@MISC{Hasselblatt_phaseportraits, author = {Boris Hasselblatt}, title = {PHASE PORTRAITS OF LINEAR SYSTEMS}, year = {} }

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Abstract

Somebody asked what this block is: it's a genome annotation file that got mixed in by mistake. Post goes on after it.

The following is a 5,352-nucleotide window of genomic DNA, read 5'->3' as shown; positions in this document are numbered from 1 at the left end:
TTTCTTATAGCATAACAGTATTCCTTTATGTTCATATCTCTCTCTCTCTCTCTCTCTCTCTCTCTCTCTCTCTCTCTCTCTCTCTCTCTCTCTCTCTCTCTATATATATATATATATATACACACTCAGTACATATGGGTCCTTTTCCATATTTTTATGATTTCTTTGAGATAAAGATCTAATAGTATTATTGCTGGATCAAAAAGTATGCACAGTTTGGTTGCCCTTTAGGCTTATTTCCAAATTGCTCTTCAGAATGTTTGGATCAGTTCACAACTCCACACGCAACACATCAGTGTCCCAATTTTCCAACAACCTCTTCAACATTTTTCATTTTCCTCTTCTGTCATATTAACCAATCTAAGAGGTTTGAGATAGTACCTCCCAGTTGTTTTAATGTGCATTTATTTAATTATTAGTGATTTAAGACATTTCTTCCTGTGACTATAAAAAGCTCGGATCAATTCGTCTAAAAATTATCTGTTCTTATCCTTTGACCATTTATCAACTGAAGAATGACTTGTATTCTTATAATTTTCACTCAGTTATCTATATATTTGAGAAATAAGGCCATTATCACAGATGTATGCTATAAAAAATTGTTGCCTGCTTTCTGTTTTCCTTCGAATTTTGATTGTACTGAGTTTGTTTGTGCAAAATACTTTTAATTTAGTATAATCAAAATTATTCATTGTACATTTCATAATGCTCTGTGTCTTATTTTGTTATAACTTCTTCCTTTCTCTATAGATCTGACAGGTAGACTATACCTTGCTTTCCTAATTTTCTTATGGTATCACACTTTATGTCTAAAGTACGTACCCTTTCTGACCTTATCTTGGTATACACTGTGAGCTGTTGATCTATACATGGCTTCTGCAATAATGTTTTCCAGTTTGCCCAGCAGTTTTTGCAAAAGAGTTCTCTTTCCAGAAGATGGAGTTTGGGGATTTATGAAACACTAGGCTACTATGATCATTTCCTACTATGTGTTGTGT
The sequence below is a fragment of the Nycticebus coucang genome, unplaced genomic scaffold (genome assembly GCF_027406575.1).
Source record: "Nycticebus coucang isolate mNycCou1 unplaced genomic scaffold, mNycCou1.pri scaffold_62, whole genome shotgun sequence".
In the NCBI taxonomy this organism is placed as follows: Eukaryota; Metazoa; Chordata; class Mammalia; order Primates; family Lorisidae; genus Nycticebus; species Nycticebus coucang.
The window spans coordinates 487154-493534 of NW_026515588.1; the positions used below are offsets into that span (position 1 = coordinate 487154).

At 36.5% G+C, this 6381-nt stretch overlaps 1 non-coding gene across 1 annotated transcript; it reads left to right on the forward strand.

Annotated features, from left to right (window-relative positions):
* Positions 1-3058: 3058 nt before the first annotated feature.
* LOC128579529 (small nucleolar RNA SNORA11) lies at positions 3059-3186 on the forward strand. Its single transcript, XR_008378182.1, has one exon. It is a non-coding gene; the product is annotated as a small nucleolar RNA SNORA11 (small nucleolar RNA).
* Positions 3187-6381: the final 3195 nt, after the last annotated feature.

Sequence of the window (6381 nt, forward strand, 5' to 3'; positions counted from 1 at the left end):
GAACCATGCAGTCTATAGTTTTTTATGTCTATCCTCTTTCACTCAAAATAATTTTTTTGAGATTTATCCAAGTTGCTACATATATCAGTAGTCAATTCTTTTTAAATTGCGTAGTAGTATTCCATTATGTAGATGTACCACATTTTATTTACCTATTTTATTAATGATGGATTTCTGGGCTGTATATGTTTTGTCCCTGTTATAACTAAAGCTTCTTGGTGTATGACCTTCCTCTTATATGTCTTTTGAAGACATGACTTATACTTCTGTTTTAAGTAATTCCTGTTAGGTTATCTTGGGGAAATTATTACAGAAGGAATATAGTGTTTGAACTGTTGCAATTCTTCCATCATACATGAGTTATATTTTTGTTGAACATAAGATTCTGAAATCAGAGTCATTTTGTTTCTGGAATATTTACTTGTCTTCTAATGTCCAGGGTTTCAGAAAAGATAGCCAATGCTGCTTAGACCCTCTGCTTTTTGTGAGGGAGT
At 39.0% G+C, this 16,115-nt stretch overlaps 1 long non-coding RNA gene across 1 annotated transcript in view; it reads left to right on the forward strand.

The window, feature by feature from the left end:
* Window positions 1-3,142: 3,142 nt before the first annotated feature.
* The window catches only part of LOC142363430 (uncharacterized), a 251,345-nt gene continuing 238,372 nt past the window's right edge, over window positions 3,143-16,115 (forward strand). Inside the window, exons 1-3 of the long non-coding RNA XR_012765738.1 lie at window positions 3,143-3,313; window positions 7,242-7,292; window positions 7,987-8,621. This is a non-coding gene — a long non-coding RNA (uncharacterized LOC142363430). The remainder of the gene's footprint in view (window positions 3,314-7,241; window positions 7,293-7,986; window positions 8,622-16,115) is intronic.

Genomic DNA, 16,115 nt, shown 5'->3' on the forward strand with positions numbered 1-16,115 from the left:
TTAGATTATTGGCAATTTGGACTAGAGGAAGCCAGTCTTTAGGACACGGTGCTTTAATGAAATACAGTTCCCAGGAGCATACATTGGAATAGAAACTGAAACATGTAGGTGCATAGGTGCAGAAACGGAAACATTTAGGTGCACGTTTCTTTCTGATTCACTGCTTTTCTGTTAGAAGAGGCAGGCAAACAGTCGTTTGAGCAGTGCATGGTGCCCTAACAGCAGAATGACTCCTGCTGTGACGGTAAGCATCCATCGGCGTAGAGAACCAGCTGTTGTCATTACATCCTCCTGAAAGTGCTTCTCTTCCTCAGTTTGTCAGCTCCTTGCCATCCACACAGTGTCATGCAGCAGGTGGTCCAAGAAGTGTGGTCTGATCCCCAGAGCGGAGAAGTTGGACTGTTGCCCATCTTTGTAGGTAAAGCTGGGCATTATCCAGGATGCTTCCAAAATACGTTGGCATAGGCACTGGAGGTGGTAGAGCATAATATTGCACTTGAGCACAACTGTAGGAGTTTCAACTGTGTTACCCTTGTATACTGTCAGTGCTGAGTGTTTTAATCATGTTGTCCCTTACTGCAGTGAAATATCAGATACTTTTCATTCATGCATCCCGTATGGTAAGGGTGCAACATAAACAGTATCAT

For our purposes phase portraits of linear second-order systems are of interest primarily when we might use the Hartman–Grobman Theorem [1, page 353]. This means that we can restrict attention to those cases where no eigenvalue has zero real part. 1. REAL EIGENVALUES If none of the two eigenvalues is zero then there are 3 cases: Both eigenvalues are negative, both are positive, or there is one each. 1.1. One positive and one negative eigenvalue. This is described in Example 4.2.1 of [1]. Here the origin is a saddle: unstable but neither a repeller nor an attractor. Draw the two eigenlines (the lines defined by eigenvectors). Put two “outward ” arrows on the eigenline that corresponds to the positive eigenvalue and two “inward” arrows on the eigenline for the negative eigenvalue. Fill in the “quadrants ” between eigenlines with “hyperbolic ” curves with arrows that are consistent with the ones on the eigenlines. See Figures 4.8 and 4.9 in [1]. 1.2. Two positive eigenvalues. There are two possibilities here: The eigenvalues are